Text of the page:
Straight and Worthy Answers on Abortion in A Recent Interview, Well Worth Reading

There is a magnificent interview over at National Review Online of professor of philosophy at Loyola Marymount University in Los Angeles, Christopher Kaczor. He is the author of the new book The Ethics of Abortion: Women’s Rights, Human Life, and the Question of Justice (Available at Amazon HERE). The interview is conducted by Kathryn Jean Lopez, of National Review, and though she takes up the voice of a pro-“choice” advocate, she is not.

Professor Kaczor answers the most common questions and objects with great clarity. I would like to present a few excerpts of the lengthy interview here and encourage you to read the rest. I will excerpt it in the form of listing the question and the pertinent point he makes. And few minor remarks by me are in red. The Full article is here Pro-Life Aristotle

1. What right do you, a man, have to make such a case [against abortion]?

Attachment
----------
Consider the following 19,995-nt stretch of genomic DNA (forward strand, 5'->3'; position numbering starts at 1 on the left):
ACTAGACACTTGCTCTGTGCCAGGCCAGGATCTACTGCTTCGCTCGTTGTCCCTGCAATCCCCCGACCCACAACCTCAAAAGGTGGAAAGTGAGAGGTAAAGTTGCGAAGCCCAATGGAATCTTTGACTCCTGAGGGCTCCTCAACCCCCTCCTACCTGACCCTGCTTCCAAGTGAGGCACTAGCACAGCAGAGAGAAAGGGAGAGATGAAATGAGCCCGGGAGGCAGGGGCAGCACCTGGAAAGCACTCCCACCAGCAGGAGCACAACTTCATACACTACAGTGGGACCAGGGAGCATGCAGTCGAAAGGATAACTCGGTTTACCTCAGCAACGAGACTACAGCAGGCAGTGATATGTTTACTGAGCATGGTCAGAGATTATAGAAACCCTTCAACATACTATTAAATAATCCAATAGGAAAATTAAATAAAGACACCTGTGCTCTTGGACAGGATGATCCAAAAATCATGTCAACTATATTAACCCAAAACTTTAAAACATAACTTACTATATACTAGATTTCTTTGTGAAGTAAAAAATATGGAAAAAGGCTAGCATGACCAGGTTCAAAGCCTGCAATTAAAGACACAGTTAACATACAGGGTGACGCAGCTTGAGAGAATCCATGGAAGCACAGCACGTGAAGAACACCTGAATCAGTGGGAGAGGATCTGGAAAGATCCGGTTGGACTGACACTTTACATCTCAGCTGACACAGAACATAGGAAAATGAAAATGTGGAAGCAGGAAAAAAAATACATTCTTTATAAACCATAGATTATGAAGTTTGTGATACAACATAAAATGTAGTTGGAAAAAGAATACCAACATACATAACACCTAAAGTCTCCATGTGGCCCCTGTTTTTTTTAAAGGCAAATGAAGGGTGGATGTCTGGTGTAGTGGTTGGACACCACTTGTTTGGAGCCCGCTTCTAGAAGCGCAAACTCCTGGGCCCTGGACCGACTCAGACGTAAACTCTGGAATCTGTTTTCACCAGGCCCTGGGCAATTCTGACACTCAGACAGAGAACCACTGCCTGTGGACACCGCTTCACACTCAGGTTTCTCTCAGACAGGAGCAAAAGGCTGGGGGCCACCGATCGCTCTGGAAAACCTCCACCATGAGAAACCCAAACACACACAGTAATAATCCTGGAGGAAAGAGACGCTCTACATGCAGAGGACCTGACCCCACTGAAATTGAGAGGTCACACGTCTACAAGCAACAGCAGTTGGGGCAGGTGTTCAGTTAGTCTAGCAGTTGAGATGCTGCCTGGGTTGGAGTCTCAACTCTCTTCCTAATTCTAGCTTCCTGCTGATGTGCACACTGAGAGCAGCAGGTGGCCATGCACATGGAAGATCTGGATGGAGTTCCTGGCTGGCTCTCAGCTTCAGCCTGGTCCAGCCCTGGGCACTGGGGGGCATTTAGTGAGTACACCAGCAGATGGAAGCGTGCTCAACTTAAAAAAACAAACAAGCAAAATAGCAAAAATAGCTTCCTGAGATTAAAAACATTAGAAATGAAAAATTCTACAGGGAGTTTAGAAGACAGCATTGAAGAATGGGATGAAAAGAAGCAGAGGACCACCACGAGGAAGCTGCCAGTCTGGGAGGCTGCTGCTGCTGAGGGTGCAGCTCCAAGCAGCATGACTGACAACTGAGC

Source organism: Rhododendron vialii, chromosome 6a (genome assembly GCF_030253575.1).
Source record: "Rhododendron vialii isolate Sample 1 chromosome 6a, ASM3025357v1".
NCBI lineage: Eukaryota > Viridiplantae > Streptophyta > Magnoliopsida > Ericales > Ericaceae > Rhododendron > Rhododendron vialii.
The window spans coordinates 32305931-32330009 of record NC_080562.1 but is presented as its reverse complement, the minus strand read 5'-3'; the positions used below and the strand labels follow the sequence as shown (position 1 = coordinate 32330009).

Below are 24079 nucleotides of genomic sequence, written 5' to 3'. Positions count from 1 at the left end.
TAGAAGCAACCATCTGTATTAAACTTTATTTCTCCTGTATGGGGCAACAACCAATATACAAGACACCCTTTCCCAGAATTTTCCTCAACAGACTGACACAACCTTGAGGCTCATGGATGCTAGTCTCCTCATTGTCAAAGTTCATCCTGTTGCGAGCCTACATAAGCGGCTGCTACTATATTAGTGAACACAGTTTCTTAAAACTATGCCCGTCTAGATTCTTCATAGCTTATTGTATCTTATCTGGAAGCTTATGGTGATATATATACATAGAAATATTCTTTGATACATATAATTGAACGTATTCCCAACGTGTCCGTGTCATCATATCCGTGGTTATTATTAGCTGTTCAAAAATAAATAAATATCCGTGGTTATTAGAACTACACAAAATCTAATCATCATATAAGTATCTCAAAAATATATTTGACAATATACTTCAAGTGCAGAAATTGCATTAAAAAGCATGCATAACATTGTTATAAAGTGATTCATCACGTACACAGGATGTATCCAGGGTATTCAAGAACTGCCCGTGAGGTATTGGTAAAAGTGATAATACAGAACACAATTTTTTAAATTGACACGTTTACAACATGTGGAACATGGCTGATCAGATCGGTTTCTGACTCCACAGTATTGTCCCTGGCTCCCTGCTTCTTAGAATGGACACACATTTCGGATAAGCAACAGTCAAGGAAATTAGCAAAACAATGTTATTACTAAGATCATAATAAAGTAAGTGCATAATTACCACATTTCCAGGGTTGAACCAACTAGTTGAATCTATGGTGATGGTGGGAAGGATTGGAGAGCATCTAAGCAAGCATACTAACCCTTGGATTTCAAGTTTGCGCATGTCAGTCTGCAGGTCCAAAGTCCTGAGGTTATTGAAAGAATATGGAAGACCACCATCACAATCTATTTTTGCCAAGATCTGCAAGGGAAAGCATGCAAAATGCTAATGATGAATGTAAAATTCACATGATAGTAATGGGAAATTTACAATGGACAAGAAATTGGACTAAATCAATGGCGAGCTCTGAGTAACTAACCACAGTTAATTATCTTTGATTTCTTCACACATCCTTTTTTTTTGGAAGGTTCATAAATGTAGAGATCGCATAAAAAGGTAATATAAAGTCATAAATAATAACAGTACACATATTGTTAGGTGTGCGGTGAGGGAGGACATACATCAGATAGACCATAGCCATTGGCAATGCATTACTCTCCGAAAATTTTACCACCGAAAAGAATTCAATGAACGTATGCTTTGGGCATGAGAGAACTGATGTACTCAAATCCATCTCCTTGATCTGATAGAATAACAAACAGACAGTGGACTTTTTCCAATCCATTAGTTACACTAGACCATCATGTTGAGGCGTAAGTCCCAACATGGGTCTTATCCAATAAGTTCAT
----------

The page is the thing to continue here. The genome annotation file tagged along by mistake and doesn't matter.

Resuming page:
KACZOR: Legally speaking, everyone has a right to free speech, including speech about abortion….has the right and obligation to speak out in defense of the defenseless and in favor of a just social order. The question …seems to presuppose that abortion is simply and solely about women, but this is a false supposition. The majority of abortionists are men — more men than women describe themselves as “pro-choice” — and in the United States, men pay for abortions with their tax dollars. Aside from these considerations, every abortion involves the pregnant woman, the expectant father, the one who is aborted, and the society that allows it.

I would only add here that just under 50% of babies killed are male. I remember be “serenaded” at the last Pro-life march here in DC by pro-abortion counter demonstrators who I had witnessed to. They “sang” for me: “Hey, hey, ho, ho, pro-life men have got to go. Hey, hey, ho, ho, if you got pregnant then you’d know!” They also told me, that as a man, I had no right to speak on this issue and since I was a priest, I was even more disqualified. As you might guess, a few of them accused me of being a pedophile. Yes, yes, if you put yourself out there expect to get it with both barrels